Germany’s largest business magazine has published a feature story delving into EverWind Fuels’ “green hydrogen” project in Point Tupper, Nova Scotia.
The article, written by Karin Finkenzeller after a month-long trip to Canada that took her from Montreal to Cape Breton, including to Point Tupper to see for herself the status of the project, appeared in the June 18 edition of Wirtschafts Woche (Business Week).
As the Halifax Examiner and The Energy Mix did last September, Finkenzeller found the green hydrogen claims confusing and overblown, to put it kindly.
In September last year, the Examiner partnered with The Mix on a two-part exposé about EverWind’s green hydrogen proposal and what the Examiner called the “hydrogen hyperbole epidemic” in Nova Scotia.
The Mix and the Examiner tried very hard, and mostly in vain, to pin down EverWind on where it would get all the “green” electricity it would need to produce all the “green hydrogen and ammonia” it claimed it would be producing and exporting to Europe in the first and second phase of the project.
In fact, we weren’t even able to find out exactly when the first phase would begin and end, although EverWind says it will start producing green hydrogen and selling 200,000 tonnes of ammonia per year by 2025.
Finkenzeller didn’t have much more success than we did.
“Green hydrogen from Canada looks more grey,” states the headline on the Wirtschafts Woche article.
The headline sets the tone for Finkenzeller’s analysis of EverWind’s proposal to produce “green” hydrogen at a plant it plans to build in Point Tupper, then transform that into “green ammonia” to ship to Europe. EverWind has signed memoranda of understanding with German utilities E.On and Uniper.
According to EverWind, the offtake agreements mean the company will eventually be selling and shipping a million tonnes of green ammonia to Germany every year.
“From 2026 and onwards, Uniper and E.On will each receive 500,000 tonnes per year,” Finkenzeller reports.
But how green will that hydrogen and ammonia really be? EverWind’s offtake agreements are supposed to be for “green hydrogen.”
Hydrogen is assigned colours based on how carbon-intensive its production is and how these relate to climate protection. The gas can only be called “green” when it is made using 100% renewable energy.
But when it comes to green hydrogen, Finkenzeller writes, “E.On and Uniper rely on the Canadian company EverWind. But whether their supplier will be able to draw on clean electricity in time for the hydrogen production is an open question—the only plentiful energy source involves coal.”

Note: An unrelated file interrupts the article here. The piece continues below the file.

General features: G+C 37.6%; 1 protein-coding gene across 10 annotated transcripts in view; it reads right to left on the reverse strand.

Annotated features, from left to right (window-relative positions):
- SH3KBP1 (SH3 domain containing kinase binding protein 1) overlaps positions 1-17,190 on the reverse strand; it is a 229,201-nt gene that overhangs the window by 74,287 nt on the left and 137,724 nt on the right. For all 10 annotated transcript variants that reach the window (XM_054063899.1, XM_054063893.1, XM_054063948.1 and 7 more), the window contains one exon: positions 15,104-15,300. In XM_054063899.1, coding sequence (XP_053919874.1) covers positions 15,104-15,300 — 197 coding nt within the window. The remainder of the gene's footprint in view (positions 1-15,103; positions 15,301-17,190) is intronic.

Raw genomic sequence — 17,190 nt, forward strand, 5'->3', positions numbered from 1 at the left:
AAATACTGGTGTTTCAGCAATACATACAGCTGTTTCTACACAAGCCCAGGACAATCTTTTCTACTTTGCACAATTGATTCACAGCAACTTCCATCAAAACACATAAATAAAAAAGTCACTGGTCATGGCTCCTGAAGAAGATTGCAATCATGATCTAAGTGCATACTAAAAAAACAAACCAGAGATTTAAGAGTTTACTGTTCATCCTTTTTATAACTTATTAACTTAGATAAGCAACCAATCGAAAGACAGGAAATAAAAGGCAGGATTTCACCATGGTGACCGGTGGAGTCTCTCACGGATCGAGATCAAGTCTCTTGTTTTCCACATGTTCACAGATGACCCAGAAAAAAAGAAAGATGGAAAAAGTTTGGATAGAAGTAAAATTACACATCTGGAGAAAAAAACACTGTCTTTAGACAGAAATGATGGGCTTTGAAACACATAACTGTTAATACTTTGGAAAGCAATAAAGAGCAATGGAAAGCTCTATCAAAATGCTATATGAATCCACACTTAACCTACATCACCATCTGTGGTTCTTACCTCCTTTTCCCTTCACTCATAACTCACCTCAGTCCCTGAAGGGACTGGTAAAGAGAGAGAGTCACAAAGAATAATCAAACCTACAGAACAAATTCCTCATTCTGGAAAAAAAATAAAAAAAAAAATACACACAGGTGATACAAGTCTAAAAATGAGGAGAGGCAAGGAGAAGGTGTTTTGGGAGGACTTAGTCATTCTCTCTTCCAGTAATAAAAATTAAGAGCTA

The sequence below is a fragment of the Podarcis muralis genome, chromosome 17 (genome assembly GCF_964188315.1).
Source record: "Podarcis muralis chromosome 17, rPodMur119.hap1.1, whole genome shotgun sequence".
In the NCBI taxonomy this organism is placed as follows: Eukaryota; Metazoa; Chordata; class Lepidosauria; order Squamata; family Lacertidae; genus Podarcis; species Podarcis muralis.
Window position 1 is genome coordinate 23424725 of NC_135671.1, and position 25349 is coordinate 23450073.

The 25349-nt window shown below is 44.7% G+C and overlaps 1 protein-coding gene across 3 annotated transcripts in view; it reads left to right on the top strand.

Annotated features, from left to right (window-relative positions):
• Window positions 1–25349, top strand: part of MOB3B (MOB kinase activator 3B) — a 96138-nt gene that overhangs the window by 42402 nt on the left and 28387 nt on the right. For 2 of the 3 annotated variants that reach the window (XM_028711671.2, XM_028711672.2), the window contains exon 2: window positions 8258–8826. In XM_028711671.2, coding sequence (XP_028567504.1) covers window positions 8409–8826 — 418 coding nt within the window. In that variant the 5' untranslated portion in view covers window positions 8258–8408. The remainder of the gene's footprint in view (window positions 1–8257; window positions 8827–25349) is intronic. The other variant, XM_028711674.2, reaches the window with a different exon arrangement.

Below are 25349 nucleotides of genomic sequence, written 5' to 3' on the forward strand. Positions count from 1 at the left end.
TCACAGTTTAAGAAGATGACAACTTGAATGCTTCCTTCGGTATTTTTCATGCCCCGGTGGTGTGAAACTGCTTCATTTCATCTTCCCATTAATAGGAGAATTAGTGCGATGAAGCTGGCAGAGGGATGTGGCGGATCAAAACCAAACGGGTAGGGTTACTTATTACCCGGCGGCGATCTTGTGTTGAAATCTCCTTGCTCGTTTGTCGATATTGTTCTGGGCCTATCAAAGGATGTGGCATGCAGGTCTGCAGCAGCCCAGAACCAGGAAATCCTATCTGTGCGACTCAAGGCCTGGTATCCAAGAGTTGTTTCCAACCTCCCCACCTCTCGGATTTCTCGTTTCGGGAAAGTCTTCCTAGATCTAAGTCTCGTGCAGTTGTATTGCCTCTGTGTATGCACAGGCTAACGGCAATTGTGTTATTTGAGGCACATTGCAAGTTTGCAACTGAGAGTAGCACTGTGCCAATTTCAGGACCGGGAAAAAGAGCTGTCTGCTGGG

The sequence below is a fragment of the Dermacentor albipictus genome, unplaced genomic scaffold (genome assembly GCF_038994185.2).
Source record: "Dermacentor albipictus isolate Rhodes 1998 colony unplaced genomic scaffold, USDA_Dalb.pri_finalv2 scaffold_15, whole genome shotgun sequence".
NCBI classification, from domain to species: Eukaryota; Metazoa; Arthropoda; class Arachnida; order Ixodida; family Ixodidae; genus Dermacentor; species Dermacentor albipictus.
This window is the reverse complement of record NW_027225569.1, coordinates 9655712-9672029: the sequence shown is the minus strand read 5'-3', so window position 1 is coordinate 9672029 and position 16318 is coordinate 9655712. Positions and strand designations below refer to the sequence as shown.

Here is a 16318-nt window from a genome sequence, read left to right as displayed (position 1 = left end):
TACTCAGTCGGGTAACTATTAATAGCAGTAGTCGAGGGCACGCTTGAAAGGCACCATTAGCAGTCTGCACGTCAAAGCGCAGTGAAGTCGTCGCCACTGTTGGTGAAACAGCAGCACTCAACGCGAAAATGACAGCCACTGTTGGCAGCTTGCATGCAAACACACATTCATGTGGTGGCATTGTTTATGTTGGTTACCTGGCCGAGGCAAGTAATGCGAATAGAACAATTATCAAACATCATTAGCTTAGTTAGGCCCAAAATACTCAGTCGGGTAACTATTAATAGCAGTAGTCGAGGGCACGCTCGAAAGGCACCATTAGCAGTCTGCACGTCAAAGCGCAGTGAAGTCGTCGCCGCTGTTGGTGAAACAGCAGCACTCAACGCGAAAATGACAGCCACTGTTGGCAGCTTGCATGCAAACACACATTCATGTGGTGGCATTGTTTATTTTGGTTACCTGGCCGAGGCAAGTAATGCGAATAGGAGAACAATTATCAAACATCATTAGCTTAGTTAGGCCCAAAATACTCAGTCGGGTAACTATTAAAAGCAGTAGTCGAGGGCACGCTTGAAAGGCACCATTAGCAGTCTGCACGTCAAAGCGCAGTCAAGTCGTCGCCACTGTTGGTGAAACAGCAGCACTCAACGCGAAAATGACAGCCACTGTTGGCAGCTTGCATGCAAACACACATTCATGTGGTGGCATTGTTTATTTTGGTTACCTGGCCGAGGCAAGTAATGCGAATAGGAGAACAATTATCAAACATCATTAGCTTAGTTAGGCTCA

In other words, the hydrogen and ammonia that EverWind says it will be producing for export to Germany may not be made using 100% renewable energy and thus will not qualify as “green.”
Rather, Finkenzeller finds, at least for the foreseeable future, it could be made using energy that comes at least in part from fossil fuels—coal and natural gas—which makes it more carbon-intensive and “grey.”
This, despite persistent claims to the contrary by EverWind’s CEO Trent Vichie and spokesperson Ken Summers. Check out Summers’ comments at the end of this Halifax Examiner article, which he repeats under this article in The Energy Mix.
Finkenzeller says the plant for converting the hydrogen to ammonia does not yet even exist, “nor does the wind farm that is supposed to supply the necessary electricity.” “EverWind is currently building the largest wind farm in the Western Hemisphere to produce green hydrogen that is carbon-free and made from 100% renewable energy,” she continues, citing the company’s website. Next to the text are images of offshore wind turbines. The catch: there is not a single offshore wind turbine in all of Canada.
Finkenzeller adds that in May, EverWind published maps showing plans for onshore wind farms on 550 square kilometres of Crown land in Nova Scotia. But those proposed wind farms have not yet been registered for environmental assessment.
As did the Examiner and The Mix, Finkenzeller tried hard to get clear answers from EverWind about where all the renewable energy will come from for its “green” hydrogen before there is supply enough of either onshore or offshore wind. EverWind told her there would be “power purchase agreements” until the company has its own wind farms up and running, but did not say with whom those agreements would be signed.
If they are with the province’s private utility, Nova Scotia Power, they involve grid power. In 2021, less than 30% of the Nova Scotia Power grid was powered by renewable sources, and that figure includes 3% biomass, which is considered by many to be anything by green. Nearly half of the province’s power (47%) came from coal and 16% came from natural gas, neither of them suitable for producing “green” hydrogen or ammonia.
These uncertainties seem to have led to some skepticism among EverWind partners in Germany, Finkenzeller reports. “Uniper and E.On confirm that they are still checking whether, following the memoranda of understanding, contracts will be signed.”
Just atop the headline of Finkenzeller’s article about EverWind’s green hydrogen project are the words “Windiger Partner.”
The adjective “windiger” gives this phrase a double entendre, the Examiner says. It can be translated as “windy partner.”
But it can also mean “not trustworthy.”
This post appeared in the Halifax Examiner June 20. Republished with permission.